Digital Cameras Guide
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Introduction, Design and Handling
With smartphones eating away at the entry-level compact camera segment, camera manufacturers have shifted their focus to the advanced compact segment. And it appears that the recent onslaught of advanced compact cameras isn’t going to stop anytime soon, with Sony announcing the RX100 II and Olympus releasing two advanced compact models, the XZ-2 and its smaller sibling the XZ-10.
The LF1 is Panasonic’s newest advanced compact and is a somewhat similar to the Lumix LX7, albeit with a slightly different flavor. The sensor inside the LF1 is the same size and type as the one found inside the LX7, though the LF1’s sensor sports a higher resolution. Other differences include a longer but slightly slower lens and an electronic viewfinder (EVF) which is a rarity on smaller cameras. But are all these enough to make the LF1 stand out? While we managed to test out the Panasonic LF1 in Bali, the short time we had with the camera did leave a favorable first impression on us that we've decided to revisit it in this full review.
Design and Handling
With the LF1 looking more like a streamlined version of the LX7, it’s only natural that comparisons are abound. Design differences include the omission of a hot shoe mount and the AF/AE lock button on the LF1. The slightly curved hand grip on the LX7 is also missing on the LF1; in this regard the LF1 has more in common with the appearances of the Sony RX100 than the Lumix LX7. This also means that you might have a harder time holding on to the LF1 if your hands are slick with sweat after an entire day of shooting. On the positive side of things, we’re glad that the LF1 features an automatic lens cover and not a lens cap, which was one of things we disliked about the LX7.
Moving on, we focused on the differences/similarities seen on the rear of the camera. First off, there’s an Fn button on the rear of the LF1, which lets users assign certain functions or shortcuts to that button, like AF/AE lock or to set the focus area. This sort of compensates for the lack of a dedicated AF/AE lock present on the LX7 brother. For the casual shooter, the default function assigned to the Fn button is set to bring up a composition guide, where a grid overlay pops up on-screen to help with composing your shots.
We were disappointed though, to find that the 3-inch, 920k-dot display was not touch-sensitive. To be fair, the LX7’s display isn’t touch-sensitive either, but when a travel superzoom like the Panasonic TZ40 adopts this feature, we’re not sure why Panasonic’s advanced compact line-up skips on this. After all, it would make setting a focus area much simpler and faster instead of using the scroll wheel.
The LF1 also comes with a control ring, which by default handles the setting for the mode you’re shooting in. Turning the ring adjusts aperture if you’re shooting in aperture priority mode, you can set the shutter speed with the control ring if you’re shooting in shutter priority. The control ring around the base of the lens barrel can also be assigned other functions such as the ability to set exposure compensation or ISO, though only a single function can be assigned to the control ring at any one time. This feature made shooting a more intuitive experience, since your hand will be on (or near) the lens barrel when shooting, there's no need to move your grip in order to adjust the aperture or shutter speed.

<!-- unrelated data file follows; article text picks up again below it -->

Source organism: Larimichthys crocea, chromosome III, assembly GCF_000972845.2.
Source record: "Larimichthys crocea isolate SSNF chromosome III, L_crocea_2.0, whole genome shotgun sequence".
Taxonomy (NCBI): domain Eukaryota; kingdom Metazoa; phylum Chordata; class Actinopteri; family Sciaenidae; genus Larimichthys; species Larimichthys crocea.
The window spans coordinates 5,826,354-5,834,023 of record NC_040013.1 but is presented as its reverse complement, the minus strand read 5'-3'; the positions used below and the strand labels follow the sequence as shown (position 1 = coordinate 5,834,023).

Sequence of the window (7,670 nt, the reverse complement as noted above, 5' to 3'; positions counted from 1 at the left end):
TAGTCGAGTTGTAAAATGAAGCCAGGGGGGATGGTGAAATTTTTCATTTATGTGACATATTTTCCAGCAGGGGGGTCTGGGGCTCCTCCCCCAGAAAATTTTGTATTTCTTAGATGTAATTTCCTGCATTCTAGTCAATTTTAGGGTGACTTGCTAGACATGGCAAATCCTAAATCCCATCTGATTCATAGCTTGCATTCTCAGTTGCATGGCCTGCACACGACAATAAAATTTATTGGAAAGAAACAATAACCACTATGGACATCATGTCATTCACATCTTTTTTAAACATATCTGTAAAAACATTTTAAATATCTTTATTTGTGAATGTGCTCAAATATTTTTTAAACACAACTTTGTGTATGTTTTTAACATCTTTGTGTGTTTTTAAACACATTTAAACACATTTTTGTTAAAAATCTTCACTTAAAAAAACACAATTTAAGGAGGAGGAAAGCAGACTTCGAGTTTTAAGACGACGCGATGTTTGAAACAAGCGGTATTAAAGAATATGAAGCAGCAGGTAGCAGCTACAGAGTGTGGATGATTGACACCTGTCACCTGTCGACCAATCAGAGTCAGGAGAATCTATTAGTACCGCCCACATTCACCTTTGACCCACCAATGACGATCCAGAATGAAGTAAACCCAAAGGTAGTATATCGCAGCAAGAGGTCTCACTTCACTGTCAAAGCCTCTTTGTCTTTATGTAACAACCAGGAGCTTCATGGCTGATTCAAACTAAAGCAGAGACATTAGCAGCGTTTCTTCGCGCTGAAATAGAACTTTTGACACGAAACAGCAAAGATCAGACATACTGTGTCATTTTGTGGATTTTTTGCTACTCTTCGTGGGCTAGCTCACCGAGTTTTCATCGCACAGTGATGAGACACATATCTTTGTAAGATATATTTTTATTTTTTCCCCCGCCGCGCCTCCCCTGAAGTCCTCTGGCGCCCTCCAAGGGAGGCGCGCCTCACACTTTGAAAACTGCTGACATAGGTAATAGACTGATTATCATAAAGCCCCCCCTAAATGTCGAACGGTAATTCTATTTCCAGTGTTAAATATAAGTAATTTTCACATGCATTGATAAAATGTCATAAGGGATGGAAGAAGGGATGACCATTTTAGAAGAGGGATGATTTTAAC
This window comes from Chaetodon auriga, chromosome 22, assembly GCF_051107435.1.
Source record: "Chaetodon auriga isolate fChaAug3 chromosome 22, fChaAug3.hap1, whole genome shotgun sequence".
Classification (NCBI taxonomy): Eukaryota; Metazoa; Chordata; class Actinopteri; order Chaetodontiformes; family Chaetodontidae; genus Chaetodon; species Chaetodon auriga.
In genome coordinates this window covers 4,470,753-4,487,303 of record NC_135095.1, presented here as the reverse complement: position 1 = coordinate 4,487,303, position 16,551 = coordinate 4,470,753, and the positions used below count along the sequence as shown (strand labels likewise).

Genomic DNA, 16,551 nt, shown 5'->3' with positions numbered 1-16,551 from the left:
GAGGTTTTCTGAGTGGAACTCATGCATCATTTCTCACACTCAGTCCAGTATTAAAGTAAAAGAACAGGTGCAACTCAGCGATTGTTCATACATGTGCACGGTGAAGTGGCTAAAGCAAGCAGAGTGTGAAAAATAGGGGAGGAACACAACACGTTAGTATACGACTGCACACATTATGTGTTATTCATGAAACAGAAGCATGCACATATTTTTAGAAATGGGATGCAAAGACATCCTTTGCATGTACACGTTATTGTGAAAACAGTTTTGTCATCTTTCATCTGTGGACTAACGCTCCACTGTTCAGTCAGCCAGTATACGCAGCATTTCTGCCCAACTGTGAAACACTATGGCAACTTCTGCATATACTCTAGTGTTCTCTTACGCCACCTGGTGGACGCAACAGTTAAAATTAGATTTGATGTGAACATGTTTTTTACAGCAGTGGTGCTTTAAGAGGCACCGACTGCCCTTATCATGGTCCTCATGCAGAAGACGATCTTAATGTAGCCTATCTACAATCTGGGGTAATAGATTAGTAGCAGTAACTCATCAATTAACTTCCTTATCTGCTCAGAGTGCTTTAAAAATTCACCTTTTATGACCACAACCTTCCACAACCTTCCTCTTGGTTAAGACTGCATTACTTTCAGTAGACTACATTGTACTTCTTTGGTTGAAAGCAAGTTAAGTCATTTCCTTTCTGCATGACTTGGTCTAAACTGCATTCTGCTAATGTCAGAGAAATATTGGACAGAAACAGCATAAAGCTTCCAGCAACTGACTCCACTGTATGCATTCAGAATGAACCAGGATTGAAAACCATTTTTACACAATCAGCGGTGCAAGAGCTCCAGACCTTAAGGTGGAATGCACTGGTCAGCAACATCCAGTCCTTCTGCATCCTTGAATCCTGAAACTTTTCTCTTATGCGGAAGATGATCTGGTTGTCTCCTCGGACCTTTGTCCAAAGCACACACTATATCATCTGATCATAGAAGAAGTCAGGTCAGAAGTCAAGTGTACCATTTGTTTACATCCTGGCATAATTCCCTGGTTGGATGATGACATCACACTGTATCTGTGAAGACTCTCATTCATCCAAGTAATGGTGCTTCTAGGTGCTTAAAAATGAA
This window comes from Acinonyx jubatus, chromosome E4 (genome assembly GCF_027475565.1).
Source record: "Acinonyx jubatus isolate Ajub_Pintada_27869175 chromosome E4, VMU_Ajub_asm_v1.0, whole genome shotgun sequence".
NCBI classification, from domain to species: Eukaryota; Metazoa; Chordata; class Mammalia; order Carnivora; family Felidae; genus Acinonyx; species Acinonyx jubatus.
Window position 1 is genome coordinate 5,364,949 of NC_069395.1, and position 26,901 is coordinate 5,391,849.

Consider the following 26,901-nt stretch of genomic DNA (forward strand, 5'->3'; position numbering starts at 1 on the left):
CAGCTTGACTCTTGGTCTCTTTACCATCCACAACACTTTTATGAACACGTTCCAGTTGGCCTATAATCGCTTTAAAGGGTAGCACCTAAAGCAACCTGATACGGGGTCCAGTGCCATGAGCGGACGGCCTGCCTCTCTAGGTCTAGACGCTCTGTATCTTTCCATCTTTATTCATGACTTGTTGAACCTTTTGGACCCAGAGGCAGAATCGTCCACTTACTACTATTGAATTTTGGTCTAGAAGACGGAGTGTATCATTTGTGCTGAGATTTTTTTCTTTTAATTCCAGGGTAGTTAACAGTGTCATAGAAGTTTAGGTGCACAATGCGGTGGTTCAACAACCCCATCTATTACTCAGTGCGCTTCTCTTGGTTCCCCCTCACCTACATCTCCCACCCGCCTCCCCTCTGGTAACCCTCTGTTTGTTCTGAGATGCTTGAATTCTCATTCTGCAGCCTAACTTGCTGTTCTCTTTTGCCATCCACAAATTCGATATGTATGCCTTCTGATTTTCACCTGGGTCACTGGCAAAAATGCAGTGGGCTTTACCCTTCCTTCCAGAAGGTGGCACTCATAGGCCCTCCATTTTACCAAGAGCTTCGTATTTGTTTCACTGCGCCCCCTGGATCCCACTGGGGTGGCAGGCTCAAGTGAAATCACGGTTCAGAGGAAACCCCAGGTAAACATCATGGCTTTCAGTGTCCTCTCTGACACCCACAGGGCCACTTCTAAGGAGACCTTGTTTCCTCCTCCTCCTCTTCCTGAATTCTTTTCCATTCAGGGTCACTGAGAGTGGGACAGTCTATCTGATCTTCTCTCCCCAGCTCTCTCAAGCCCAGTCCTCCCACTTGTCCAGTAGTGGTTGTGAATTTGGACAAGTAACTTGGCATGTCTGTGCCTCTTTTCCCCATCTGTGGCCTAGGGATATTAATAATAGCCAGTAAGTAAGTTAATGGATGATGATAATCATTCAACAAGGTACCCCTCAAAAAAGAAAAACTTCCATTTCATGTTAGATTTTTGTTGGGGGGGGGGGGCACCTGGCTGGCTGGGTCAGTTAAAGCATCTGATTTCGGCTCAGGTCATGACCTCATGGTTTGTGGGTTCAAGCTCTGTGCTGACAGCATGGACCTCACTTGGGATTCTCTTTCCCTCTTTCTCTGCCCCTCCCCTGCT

The LF1’s electronic viewfinder (EVF) is one of the LF1’s major draws and while the EVF is a sound concept, the actual implementation leaves more to be desired. In our actual trials, the 0.2-inch EVF is too small to be used exclusively; in fact, we found it tiring when trying to make an active effort to use it. So it turned out that we only resorted to using it in bright sunlight, when the rear display is difficult to discern. There’s no eye sensor on the LF1, so you will need to press the LVF (live viewfinder) button that sits beside the EVF in order to toggle between the EVF and the rear display. Despite these nitpicks, fortunately it offers a 100% field of view so what you see, is what you will frame.
The LF1’s menu system is easy to navigate, with all the settings split between the four sub-menus: record, setup, video and Wi-Fi. Of course you won’t be accessing the main menu that frequently as Panasonic’s Quick Menu button makes an appearance on the LF1 as well, which brings up a list of commonly-accessed shooting functions when pressed.
Functionality-wise, Panasonic has lately been releasing cameras with Wi-Fi and NFC capability and the LF1 is no different. In fact, users can directly access the Wi-Fi settings through the Wi-Fi button right beside the LVF button. Connecting to your smartphone or tablet is simple with the assistance of the Panasonic Lumix app, and from there you can set it to share images with other apps and services. While the number of services and apps that the Panasonic Lumix app interfaces with are aplenty, you are limited to the top, bottom, left and right sides of the screen to assign app shortcuts. Once you have assigned the apps, you can just drag and drop the image you wish to share onto the app shortcut. We found this to be a fresh and simple approach to sharing images, though initially it took us awhile to find the share settings menu.
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